Old-rose champions argue that today's gardeners would love the heirloom classics - if they could only get to know them.

Dennis Whetzel, horticulturist at the Thomas Jefferson Center for Historic Plants at Monticello, grew up with his grandmother's super-fragrant Bella Donna damask in the Shenandoah Valley of Virginia.

"I've grown [old roses] all my life because many are incomparable for fragrance and beauty, and have so much history and lore associated with them," he says.

These pre-1920s beauties are low-maintenance and tough; they seem to last forever. As proof, Whetzel, an expert rose propagator who will speak at tomorrow's old-rose panel, points to the roses at Wyck. But of course!

So where to buy them? Wyck sells some at events, and here are some online sources:

Antique Rose Emporium (Brenham, Texas) www.antiqueroseemporium.com

Ashdown Roses (Landrum, S.C.) www.ashdownroses.com

Heirloom Roses Inc. (St. Paul, Ore.). www.heirloomroses.com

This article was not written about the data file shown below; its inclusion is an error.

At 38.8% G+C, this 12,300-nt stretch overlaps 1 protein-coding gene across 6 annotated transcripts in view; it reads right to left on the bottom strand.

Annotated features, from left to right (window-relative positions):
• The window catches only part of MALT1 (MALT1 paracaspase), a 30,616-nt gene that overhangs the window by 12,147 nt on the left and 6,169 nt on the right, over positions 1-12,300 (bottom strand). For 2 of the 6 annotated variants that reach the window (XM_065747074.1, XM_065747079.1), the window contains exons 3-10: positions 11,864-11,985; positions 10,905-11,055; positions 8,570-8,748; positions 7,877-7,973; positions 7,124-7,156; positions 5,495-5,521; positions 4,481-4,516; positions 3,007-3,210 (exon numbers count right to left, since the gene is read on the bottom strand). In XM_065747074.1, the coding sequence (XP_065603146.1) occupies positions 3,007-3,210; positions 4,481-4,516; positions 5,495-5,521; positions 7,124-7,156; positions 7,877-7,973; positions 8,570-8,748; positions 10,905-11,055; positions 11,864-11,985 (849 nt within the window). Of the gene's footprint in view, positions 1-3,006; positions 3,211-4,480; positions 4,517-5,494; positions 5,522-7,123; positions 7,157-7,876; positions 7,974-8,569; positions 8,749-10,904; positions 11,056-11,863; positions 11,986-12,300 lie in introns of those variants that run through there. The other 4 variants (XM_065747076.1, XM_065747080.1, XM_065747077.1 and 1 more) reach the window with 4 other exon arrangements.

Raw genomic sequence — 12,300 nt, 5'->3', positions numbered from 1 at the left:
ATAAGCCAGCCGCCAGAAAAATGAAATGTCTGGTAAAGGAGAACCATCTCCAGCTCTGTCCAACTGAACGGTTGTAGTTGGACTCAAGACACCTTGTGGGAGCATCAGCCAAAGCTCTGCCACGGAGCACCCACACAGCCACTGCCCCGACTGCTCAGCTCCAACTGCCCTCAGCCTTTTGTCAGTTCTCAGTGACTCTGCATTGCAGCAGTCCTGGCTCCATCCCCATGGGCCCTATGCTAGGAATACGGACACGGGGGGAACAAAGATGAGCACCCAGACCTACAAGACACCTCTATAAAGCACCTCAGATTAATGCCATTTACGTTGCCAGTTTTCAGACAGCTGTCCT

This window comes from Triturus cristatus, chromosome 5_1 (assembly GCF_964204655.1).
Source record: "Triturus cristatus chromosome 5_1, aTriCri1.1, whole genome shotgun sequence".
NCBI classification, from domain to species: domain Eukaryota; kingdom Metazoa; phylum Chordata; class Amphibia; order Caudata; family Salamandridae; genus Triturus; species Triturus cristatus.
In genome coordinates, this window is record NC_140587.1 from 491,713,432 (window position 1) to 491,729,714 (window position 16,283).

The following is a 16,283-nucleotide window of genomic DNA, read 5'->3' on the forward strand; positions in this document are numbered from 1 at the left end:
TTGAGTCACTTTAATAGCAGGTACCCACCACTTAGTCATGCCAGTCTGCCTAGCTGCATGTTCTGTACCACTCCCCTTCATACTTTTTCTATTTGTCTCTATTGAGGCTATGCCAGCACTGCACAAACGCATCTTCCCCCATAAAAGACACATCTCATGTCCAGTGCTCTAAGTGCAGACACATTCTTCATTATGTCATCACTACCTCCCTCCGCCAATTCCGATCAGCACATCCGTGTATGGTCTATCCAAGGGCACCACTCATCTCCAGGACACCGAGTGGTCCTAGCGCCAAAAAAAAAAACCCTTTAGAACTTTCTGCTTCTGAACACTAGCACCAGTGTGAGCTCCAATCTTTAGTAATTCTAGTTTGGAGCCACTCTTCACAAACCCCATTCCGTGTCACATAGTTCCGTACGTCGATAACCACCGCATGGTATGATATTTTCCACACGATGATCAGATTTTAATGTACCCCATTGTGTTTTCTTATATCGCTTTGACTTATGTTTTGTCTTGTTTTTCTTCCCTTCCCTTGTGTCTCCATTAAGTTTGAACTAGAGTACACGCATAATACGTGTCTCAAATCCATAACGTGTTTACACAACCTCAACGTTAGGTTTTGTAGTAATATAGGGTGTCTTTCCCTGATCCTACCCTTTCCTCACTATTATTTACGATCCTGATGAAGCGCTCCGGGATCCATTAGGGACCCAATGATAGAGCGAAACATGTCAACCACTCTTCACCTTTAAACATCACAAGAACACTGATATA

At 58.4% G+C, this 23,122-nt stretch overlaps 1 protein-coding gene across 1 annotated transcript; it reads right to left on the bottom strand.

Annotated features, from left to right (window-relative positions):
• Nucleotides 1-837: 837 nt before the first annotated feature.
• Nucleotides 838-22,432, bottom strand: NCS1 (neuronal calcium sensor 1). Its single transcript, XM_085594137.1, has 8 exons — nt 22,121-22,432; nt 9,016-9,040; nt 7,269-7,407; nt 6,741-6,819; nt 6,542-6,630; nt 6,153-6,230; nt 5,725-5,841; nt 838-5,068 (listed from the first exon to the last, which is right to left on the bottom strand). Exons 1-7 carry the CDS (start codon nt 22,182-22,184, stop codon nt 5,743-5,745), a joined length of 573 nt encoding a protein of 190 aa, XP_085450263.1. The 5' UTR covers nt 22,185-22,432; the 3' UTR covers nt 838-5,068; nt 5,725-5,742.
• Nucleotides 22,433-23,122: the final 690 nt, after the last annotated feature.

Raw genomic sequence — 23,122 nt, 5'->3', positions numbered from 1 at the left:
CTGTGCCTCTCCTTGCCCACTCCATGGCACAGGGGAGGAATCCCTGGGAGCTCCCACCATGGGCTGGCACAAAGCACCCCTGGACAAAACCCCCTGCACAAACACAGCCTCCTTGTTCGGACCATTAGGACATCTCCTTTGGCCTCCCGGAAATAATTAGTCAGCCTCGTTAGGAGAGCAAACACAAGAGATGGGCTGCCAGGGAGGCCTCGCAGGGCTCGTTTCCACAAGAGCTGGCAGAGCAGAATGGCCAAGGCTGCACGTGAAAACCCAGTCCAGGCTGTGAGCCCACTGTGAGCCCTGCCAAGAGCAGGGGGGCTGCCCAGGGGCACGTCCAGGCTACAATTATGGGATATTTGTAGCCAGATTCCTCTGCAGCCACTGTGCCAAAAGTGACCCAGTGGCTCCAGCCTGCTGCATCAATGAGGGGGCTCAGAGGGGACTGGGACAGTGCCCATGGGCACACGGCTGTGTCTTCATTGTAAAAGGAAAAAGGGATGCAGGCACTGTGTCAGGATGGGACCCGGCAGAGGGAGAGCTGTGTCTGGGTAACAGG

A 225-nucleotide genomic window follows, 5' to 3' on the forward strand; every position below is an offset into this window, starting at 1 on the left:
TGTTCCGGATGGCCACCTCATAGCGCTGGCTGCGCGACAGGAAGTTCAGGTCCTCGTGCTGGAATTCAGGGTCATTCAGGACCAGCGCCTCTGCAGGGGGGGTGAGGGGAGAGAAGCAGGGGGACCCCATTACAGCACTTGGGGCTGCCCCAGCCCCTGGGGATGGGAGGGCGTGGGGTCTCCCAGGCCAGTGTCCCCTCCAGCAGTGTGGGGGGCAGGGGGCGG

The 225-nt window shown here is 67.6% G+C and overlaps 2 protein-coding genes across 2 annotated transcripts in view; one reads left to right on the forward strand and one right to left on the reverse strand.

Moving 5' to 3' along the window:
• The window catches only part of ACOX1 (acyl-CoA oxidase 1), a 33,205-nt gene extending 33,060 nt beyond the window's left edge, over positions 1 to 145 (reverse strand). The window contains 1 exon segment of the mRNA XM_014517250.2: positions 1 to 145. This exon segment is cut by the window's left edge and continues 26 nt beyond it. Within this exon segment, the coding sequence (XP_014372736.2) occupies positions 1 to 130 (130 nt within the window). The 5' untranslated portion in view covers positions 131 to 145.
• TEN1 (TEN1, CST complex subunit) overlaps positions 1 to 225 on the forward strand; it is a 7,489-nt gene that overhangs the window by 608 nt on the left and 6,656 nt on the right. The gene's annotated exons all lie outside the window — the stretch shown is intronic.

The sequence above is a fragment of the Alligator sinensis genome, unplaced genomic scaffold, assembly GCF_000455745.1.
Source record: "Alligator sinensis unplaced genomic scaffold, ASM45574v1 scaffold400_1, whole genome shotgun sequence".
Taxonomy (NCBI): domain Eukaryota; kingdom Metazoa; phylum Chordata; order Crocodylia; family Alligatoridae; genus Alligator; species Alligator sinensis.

Vintage Gardens (Sebastopol, Calif.) www.vintagegardens.com

Wyck horticulturist Nicole Juday fertilizes with dehydrated chicken manure bought from a local garden center. She adds compost in April and prunes according to rose type, making sure the plants get plenty of sun and aren't crowded.

Although Juday has Japanese beetles in her own yard just six blocks away, Wyck's roses have remarkably few. "Roses have been here for 190 years. I guess they just really like it here," she says.

The Rev. Douglas Seidel, the rose collector who explored Wyck's garden as a young college graduate, has "a zillion old roses" in his garden near Allentown. Instead of chemical sprays, he swears (figuratively speaking) by a "nicotine tea" brewed from (other people's) stale cigarettes. He says it doesn't hurt wildlife.

"When you give them just minimal attention, these roses reward you fabulously," says Seidel, who doesn't care for a lot of modern roses but likes the ubiquitous Knockout. Though fragrance isn't its long suit, Knockout grows like an old rose and even looks like one. "It's the tail-end of 200 years of rose-breeding and I think it's very successful," he says.

- Virginia A. Smith